Fair point, it's a valid alternate method worth knowing though.
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dangerworm
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You have two options. (1/2)mv^2 = mgh so (1/2)v^2 = gh
Rearranging, you get h = v^2/2g so you can work it out that way.

Using suvat, you want s, have u, v and a and don't need t. The equation is v^2 = u^2 + 2as.
Rearranging, you get s = (v^2 - u^2)/2a. As v^2 = 0 this simplifies to exactly what you have above, just with different letters.
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pheonixfeather
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(Original post by dangerworm)
You have two options. (1/2)mv^2 = mgh so (1/2)v^2 = gh
Rearranging, you get h = v^2/2g so you can work it out that way.

Using suvat, you want s, have u, v and a and don't need t. The equation is v^2 = u^2 + 2as.
Rearranging, you get s = (v^2 - u^2)/2a. As v^2 = 0 this simplifies to exactly what you have above, just with different letters.
Aah! I understand now! Thank you!

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pheonixfeather
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(Original post by Stonebridge)
What do you mean, that doesn't help?
You've been given plenty of help but appear to want someone else to do this for you.

In that equation m cancels on both sides.
You have v and g in the question, so find h. (Or delta h as it appears in the one posted)
You seem to misundersand, what I did want was someone to explain it in terms that I would understamd. You seem to be forgetting that not everybody is a genius and can figure out how to do something by information they already know when they were stuck with that knowledge in the first place.

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Stonebridge
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(Original post by pheonixfeather)
You seem to misundersand, what I did want was someone to explain it in terms that I would understamd. You seem to be forgetting that not everybody is a genius and can figure out how to do something by information they already know when they were stuck with that knowledge in the first place.

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So are you saying you haven't studied the so called SUVAT equations?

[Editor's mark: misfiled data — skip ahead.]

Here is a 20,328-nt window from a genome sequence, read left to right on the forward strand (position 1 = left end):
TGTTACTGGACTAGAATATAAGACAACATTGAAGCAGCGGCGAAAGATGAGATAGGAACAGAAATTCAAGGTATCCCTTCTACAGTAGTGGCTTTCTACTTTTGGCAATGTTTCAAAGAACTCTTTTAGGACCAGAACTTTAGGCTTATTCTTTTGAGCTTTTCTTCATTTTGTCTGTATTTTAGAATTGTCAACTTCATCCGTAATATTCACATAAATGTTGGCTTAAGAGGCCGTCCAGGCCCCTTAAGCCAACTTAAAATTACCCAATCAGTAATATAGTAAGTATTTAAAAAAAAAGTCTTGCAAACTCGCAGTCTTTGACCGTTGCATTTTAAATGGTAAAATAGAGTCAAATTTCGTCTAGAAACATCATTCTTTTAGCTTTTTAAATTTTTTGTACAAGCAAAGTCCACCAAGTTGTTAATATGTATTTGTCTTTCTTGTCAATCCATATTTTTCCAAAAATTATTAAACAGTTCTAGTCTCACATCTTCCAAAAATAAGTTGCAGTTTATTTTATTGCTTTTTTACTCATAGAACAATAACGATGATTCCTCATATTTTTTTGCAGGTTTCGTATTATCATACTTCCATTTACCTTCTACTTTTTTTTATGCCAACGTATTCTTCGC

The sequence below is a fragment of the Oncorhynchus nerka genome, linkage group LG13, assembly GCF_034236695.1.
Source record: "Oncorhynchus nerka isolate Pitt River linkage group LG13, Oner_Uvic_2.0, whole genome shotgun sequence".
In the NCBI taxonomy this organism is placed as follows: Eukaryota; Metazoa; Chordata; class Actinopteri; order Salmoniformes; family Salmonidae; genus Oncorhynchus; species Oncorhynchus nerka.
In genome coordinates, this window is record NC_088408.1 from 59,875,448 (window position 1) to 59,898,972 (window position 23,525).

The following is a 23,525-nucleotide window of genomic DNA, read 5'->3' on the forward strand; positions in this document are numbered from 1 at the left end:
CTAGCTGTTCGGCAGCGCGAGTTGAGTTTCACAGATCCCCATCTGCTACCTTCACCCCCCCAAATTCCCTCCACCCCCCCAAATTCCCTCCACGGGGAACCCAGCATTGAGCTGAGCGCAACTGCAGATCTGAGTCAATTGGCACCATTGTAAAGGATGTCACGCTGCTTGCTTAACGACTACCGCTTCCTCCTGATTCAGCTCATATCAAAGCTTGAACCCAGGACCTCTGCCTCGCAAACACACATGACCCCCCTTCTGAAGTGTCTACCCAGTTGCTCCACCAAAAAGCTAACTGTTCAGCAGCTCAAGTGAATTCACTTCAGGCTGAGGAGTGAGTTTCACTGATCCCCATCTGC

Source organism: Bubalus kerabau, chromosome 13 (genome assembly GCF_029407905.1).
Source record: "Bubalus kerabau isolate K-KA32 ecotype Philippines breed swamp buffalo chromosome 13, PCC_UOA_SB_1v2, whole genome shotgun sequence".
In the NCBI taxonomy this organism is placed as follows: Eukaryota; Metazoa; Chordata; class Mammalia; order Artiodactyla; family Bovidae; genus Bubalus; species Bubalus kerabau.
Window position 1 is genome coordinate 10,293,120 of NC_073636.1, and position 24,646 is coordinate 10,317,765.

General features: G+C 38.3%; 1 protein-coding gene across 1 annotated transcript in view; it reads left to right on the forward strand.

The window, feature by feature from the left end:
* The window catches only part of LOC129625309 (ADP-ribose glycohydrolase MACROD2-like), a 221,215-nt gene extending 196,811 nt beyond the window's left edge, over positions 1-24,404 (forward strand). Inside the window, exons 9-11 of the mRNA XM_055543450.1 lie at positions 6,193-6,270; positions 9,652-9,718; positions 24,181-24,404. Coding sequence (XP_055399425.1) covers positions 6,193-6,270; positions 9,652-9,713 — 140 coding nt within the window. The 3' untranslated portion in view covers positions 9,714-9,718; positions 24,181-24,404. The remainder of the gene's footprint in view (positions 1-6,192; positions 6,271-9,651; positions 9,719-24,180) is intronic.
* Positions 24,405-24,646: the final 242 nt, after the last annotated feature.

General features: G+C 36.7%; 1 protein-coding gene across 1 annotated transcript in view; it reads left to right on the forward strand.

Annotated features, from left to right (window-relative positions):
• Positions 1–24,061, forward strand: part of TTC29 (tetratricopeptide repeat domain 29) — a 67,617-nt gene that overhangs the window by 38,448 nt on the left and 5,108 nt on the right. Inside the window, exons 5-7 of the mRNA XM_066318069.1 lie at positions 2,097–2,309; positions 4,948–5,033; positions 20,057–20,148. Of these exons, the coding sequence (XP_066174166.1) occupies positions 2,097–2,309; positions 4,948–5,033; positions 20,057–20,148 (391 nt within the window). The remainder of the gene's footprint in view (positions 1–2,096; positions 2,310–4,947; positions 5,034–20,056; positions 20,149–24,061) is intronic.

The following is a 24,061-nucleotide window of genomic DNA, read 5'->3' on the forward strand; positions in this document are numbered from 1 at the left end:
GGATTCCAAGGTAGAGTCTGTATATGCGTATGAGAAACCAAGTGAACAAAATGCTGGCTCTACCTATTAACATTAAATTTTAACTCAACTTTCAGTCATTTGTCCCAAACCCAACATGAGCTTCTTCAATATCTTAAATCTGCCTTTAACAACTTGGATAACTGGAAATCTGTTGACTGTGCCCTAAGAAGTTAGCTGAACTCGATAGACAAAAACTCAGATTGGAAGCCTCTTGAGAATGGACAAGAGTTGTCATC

You implied this in one of your answers.
If that is the case then you needed to do this via energy considerations.
Your first post stated that you had "no idea" how to start.
So by the time I posted you had been given the energy formula to use, which you then said didn't help.
In what sense did it not help?
I told you to cancel the m and find h from the values left.
What more did you need?
You only needed to rearrange the formula and plug in the numbers.
To claim that we are expecting you to be a genius to do this is to miss the point of this forum and to turn your nose up at the help that was offered.
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Pondlife90
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Maybe watching a video with some examples may help

https://www.youtube.com/watch?v=JIUmt7Z_7p4

There are a few to watch and helped me a lot
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pheonixfeather
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(Original post by Stonebridge)
So are you saying you haven't studied the so called SUVAT equations?
You implied this in one of your answers.
If that is the case then you needed to do this via energy considerations.
Your first post stated that you had "no idea" how to start.
So by the time I posted you had been given the energy formula to use, which you then said didn't help.
In what sense did it not help?
I told you to cancel the m and find h from the values left.
What more did you need?
You only needed to rearrange the formula and plug in the numbers.
To claim that we are expecting you to be a genius to do this is to miss the point of this forum and to turn your nose up at the help that was offered.
Yes, lots of other help was given. No, I do not NEED to study SUVAT equations because I'm only in fourth year. The formula didn't help because I wasn't given a clue as to how to use it. And I'm not able to continue discussing this with you, as I am trying to revise music now. Goodbye.
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Nora R. Chloe
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(Original post by pheonixfeather)
A rock is thrown upwards with a velocity of 6.0 m/s. What is the maximum height it will reach?
Please help, I have no idea how to do it! And its on earth.
I guess it should be like this-

u= -6 m/s ( taking upward motion as negative)
v= 0 m/s (as the rock's velocity becomes zero after reaching full height)
g= 9.81 m/s^2
h=?

Using equation,
v^2 = u^2 + 2gh
0 = (-6)^2 + (2 x 9.81) h
19.62 h = -36
so, h = - 1.83 m
As this is a negative value and height or distance simply can't be negative on their own, this means the maximum distance or height reached upward is 1.83m.
I hoe this helps a bit!